As lawyers, the business model is fairly simple: We sell our time, multiplied by our hourly rates.
This creates a huge disconnect between clients and lawyers. All clients want their matters resolved in their favor, but also quickly, smartly, and cost-efficiently (that’s a nice way to say for as little legal fees as possible). On the other hand, the lawyer-industrial-complex wants lawyers to ponder, research, litigate, bill, examine, depose, etc. (i.e. for as many billable hours as possible).
First off, run away from lawyers like that.
Second, if you’re a lawyer and want clients to be happy, you should read this new Tennessee Court of Appeals opinion, which discusses the concept of res judicata. That’s a doctrine that allows parties to avoid unnecessary, duplication litigation, when the issues have already been decided by a court.
The facts aren’t that important, so I’ll just focus on the legal discussion. The Court wrote: Continue reading “New Court of Appeals Opinion provides good statement of doctrine of Res Judicata”
Across the country, lenders are fighting claims from borrowers that the lender’s foreclosure on real property was defective. In response, courts will sometimes entertain an examination of the specifics of the foreclosure. Regardless of the outcome, the lender is invariably faced with delay in obtaining a deficiency judgment or the costs of litigating these issues.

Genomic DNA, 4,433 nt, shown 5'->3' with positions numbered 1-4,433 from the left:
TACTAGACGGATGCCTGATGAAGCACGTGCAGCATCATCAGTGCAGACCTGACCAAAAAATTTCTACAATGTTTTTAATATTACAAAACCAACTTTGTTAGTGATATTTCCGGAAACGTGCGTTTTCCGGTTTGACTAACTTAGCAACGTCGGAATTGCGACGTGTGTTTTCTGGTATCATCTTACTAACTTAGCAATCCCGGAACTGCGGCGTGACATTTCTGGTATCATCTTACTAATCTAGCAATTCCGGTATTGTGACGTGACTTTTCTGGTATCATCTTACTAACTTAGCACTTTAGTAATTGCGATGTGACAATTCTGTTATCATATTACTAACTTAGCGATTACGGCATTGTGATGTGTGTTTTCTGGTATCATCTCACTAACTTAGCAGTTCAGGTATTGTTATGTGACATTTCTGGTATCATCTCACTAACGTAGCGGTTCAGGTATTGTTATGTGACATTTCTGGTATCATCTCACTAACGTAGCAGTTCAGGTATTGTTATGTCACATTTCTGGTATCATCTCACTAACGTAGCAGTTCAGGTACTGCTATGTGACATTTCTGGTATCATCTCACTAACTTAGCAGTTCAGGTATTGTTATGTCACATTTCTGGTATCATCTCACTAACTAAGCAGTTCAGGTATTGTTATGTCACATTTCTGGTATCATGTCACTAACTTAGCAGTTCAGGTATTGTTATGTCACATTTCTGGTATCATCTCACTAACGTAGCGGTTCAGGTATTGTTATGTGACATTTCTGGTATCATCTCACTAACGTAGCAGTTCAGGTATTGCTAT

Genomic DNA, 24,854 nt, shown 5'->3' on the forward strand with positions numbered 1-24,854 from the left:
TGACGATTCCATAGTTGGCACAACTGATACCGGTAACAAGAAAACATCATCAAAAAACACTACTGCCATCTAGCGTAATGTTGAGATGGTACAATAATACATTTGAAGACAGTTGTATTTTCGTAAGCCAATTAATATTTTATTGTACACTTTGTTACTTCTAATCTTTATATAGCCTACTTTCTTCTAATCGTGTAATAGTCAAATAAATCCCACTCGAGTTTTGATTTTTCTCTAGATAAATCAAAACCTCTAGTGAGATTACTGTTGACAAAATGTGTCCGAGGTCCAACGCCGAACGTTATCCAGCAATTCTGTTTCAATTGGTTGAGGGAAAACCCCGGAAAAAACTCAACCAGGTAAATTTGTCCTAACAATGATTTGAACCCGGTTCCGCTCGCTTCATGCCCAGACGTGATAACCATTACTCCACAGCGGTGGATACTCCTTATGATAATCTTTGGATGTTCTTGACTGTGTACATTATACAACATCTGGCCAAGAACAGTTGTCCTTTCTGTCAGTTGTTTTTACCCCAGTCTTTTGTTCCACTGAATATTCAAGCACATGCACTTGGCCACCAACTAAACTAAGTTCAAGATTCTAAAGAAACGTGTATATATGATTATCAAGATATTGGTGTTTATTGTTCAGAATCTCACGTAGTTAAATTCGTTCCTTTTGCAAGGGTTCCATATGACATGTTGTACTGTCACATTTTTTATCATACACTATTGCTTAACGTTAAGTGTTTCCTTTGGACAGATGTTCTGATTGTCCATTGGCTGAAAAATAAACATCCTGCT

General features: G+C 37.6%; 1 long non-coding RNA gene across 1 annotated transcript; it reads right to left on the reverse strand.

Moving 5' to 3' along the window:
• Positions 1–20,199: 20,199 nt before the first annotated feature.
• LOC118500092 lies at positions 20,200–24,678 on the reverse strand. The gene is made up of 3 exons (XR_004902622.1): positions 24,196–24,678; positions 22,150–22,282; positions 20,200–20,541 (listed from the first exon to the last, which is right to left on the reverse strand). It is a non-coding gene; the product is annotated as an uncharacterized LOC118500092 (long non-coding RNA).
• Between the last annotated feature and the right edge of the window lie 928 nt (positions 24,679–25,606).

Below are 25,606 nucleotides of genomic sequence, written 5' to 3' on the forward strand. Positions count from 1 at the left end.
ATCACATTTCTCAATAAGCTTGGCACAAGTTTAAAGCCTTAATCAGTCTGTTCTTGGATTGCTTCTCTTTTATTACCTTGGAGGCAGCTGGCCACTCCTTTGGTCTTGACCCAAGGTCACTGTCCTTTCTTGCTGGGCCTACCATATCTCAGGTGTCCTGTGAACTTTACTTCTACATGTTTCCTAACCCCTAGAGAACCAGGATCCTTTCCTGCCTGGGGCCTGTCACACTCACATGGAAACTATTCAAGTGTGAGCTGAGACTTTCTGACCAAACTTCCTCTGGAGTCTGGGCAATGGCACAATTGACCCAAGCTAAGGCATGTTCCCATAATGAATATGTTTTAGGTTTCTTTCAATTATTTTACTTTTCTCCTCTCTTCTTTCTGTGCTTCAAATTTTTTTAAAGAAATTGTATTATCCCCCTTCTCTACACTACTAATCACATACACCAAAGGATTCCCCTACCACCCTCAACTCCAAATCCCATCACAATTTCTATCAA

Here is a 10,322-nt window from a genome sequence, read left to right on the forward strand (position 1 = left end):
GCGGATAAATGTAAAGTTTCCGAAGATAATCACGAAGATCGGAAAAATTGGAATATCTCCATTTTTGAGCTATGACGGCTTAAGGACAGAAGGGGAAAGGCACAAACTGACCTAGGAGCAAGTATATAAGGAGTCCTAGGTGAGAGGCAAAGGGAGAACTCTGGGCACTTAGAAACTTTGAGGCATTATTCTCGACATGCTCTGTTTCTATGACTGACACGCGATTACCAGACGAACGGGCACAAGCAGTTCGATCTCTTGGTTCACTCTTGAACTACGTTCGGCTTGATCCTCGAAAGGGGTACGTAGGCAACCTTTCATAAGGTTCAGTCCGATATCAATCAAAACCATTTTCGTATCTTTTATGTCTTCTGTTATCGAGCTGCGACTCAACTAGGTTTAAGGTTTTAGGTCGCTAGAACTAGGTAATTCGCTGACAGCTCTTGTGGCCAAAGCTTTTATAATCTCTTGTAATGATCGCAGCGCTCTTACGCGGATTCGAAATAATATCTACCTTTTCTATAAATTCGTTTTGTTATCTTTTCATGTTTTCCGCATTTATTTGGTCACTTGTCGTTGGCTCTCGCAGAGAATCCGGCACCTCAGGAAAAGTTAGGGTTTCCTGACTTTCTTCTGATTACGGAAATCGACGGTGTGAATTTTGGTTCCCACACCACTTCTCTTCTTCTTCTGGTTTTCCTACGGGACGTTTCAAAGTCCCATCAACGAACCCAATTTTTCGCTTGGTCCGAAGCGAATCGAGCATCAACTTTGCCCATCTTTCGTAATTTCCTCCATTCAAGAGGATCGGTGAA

On January 31, 2011, the Tennessee Court of Appeals issued a decision finding that such claims by a borrower will not be considered, where the lender has filed a post-foreclosure unlawful detainer warrant in General Sessions Court and obtained an eviction judgment. If the homeowner does not raise the defective foreclosure in the General Sessions Court, then the decision is “res judicata” on any subsequent action.
It’s a a quick and cheap way to clear title on property. Also, you serve the detainer warrant by nailing it to the door of the property — no chasing the elusive occupants around the world trying to get service.
Cite: Robert E. Davis, et. al, v. Crawford L. Williams, et. al, No. E2010-01139-COA-R3-CV (Tenn. Ct. Apps. Jan. 31, 2011).